These pictures are amazing yet terrifying….

pitchfork:

Barack and Michelle Obama’s letter to the late Chicago house originator Frankie Knuckles’ friends and family.

pitchfork:

Barack and Michelle Obama’s letter to the late Chicago house originator Frankie Knuckles’ friends and family.

ALL THE CUTENESS FOREVER

nprmusic:

Less than a week away, y’all. 

LETS DO THIS FOLKS.

nprmusic:

Less than a week away, y’all

LETS DO THIS FOLKS.

(via nprmusic)

WOW. Flavorpill getting all deep on us! 

But seriously, Audre Lorde was a cornerstone in womanist politics. Love that her message is still getting out there!

amazing….

(via greasercreatures)

RIP… what a great body of work.

nprmusic:

We’re launching a new R&B stream soon called I’ll Take You There and want you to party with us at the Ace Hotel on Feb. 12!
Follow @NPRandB on Twitter for more deets. 

The Negroclash DJs are reuniting for NPR Music’s launch of I’ll Take You There, our new R&B stream. I mean, could this be any better?

nprmusic:

We’re launching a new R&B stream soon called I’ll Take You There and want you to party with us at the Ace Hotel on Feb. 12!

Follow @NPRandB on Twitter for more deets. 

The Negroclash DJs are reuniting for NPR Music’s launch of I’ll Take You There, our new R&B stream. I mean, could this be any better?

THIS INTERVIEW IS OVERRRRRRR

(via kyssthis16)

*many tears*
oldloves:

Bill Murray on Gilda Radner:
"Gilda got married and went away. None of us saw her anymore. There was one good thing: Laraine had a party one night, a great party at her house. And I ended up being the disk jockey. She just had forty-fives, and not that many, so you really had to work the music end of it. There was a collection of like the funniest people in the world at this party. Somehow Sam Kinison sticks in my brain. The whole Monty Python group was there, most of us from the show, a lot of other funny people, and Gilda. Gilda showed up and she’d already had cancer and gone into remission and then had it again, I guess. Anyway she was slim. We hadn’t seen her in a long time. And she started doing, “I’ve got to go,” and she was just going to leave, and I was like, “Going to leave?” It felt like she was going to really leave forever.So we started carrying her around, in a way that we could only do with her. We carried her up and down the stairs, around the house, repeatedly, for a long time, until I was exhausted. Then Danny did it for a while. Then I did it again. We just kept carrying her; we did it in teams. We kept carrying her around, but like upside down, every which way—over your shoulder and under your arm, carrying her like luggage. And that went on for more than an hour—maybe an hour and a half—just carrying her around and saying, “She’s leaving! This could be it! Now come on, this could be the last time we see her. Gilda’s leaving, and remember that she was very sick—hello?”We worked all aspects of it, but it started with just, “She’s leaving, I don’t know if you’ve said good-bye to her.” And we said good-bye to the same people ten, twenty times, you know. And because these people were really funny, every person we’d drag her up to would just do like five minutes on her, with Gilda upside down in this sort of tortured position, which she absolutely loved. She was laughing so hard we could have lost her right then and there.It was just one of the best parties I’ve ever been to in my life. I’ll always remember it. It was the last time I saw her.”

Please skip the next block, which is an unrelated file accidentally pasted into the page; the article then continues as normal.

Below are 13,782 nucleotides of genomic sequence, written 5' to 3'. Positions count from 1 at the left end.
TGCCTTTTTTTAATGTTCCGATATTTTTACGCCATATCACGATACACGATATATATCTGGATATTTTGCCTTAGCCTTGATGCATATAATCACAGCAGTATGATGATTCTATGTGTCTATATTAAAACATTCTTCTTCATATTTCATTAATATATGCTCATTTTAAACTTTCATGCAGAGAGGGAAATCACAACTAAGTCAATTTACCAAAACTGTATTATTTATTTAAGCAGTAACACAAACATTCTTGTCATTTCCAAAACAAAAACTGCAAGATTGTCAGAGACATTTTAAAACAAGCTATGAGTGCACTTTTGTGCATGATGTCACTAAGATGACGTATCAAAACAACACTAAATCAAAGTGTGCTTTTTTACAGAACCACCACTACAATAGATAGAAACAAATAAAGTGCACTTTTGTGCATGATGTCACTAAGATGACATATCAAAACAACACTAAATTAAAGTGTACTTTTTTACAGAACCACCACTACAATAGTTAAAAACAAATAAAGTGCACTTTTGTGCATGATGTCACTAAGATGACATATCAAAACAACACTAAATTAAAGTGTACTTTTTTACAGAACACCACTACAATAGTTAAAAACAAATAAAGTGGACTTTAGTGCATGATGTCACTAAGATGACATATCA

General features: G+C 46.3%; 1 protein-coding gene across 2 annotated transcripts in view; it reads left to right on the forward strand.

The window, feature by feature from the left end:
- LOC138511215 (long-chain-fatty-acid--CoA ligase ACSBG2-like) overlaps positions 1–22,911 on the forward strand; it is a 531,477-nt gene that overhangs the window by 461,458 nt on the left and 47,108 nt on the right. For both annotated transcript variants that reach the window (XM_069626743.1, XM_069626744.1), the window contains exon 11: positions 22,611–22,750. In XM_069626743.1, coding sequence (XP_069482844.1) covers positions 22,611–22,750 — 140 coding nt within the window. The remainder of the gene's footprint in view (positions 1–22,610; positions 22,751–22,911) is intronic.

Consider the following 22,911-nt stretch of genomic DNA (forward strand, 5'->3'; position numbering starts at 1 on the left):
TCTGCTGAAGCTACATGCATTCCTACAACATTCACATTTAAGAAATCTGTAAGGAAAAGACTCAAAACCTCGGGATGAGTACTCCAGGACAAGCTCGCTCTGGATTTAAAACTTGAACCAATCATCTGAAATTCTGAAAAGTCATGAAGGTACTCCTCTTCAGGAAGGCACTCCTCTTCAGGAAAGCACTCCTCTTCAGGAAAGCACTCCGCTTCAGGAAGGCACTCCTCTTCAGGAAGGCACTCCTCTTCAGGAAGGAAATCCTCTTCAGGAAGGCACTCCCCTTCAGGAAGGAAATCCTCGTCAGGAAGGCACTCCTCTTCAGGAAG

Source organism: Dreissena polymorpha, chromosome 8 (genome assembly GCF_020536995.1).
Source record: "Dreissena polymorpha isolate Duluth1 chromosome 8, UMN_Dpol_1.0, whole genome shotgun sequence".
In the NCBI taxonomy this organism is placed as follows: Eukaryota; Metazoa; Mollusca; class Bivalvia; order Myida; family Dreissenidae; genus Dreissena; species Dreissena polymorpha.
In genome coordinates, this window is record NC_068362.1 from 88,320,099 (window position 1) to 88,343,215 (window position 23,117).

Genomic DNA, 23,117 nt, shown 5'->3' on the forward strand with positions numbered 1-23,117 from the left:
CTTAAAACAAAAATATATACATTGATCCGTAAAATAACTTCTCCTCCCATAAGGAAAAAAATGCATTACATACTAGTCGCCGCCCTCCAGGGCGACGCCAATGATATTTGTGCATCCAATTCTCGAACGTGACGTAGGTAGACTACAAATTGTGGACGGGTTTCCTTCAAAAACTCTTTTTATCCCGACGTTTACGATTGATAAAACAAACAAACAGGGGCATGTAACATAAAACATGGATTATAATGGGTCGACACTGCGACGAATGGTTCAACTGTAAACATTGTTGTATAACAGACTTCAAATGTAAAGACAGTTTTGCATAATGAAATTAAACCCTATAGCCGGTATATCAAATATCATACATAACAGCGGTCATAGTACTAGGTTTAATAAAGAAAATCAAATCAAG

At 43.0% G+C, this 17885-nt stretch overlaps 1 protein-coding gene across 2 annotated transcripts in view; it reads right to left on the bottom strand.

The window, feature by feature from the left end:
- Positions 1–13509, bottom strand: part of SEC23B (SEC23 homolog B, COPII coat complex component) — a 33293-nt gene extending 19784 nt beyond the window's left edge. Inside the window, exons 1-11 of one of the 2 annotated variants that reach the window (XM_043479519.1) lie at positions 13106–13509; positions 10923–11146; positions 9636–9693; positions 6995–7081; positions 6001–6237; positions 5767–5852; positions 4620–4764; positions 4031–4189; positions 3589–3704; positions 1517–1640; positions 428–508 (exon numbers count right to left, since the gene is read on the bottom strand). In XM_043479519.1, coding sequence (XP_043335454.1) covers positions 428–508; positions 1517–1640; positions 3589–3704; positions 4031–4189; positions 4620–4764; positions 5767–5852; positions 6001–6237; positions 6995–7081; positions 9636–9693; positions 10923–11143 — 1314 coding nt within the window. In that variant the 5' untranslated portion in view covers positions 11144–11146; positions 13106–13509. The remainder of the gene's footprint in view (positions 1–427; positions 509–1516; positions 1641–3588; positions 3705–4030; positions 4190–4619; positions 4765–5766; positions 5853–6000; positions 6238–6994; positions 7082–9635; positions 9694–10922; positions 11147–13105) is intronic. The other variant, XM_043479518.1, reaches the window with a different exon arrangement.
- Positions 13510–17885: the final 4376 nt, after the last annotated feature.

- from Live from New York: an Uncensored History of Saturday Night Live

*many tears*

oldloves:

Bill Murray on Gilda Radner:

"Gilda got married and went away. None of us saw her anymore. There was one good thing: Laraine had a party one night, a great party at her house. And I ended up being the disk jockey. She just had forty-fives, and not that many, so you really had to work the music end of it. There was a collection of like the funniest people in the world at this party. Somehow Sam Kinison sticks in my brain. The whole Monty Python group was there, most of us from the show, a lot of other funny people, and Gilda. Gilda showed up and she’d already had cancer and gone into remission and then had it again, I guess. Anyway she was slim. We hadn’t seen her in a long time. And she started doing, “I’ve got to go,” and she was just going to leave, and I was like, “Going to leave?” It felt like she was going to really leave forever.

So we started carrying her around, in a way that we could only do with her. We carried her up and down the stairs, around the house, repeatedly, for a long time, until I was exhausted. Then Danny did it for a while. Then I did it again. We just kept carrying her; we did it in teams. We kept carrying her around, but like upside down, every which way—over your shoulder and under your arm, carrying her like luggage. And that went on for more than an hour—maybe an hour and a half—just carrying her around and saying, “She’s leaving! This could be it! Now come on, this could be the last time we see her. Gilda’s leaving, and remember that she was very sick—hello?”

We worked all aspects of it, but it started with just, “She’s leaving, I don’t know if you’ve said good-bye to her.” And we said good-bye to the same people ten, twenty times, you know. 

And because these people were really funny, every person we’d drag her up to would just do like five minutes on her, with Gilda upside down in this sort of tortured position, which she absolutely loved. She was laughing so hard we could have lost her right then and there.

It was just one of the best parties I’ve ever been to in my life. I’ll always remember it. It was the last time I saw her.”

- from Live from New York: an Uncensored History of Saturday Night Live

About
portrait
Images, ideas, bon mots and occasional fond musings.

Words are meaningless and forgettable.
-- Depeche Mode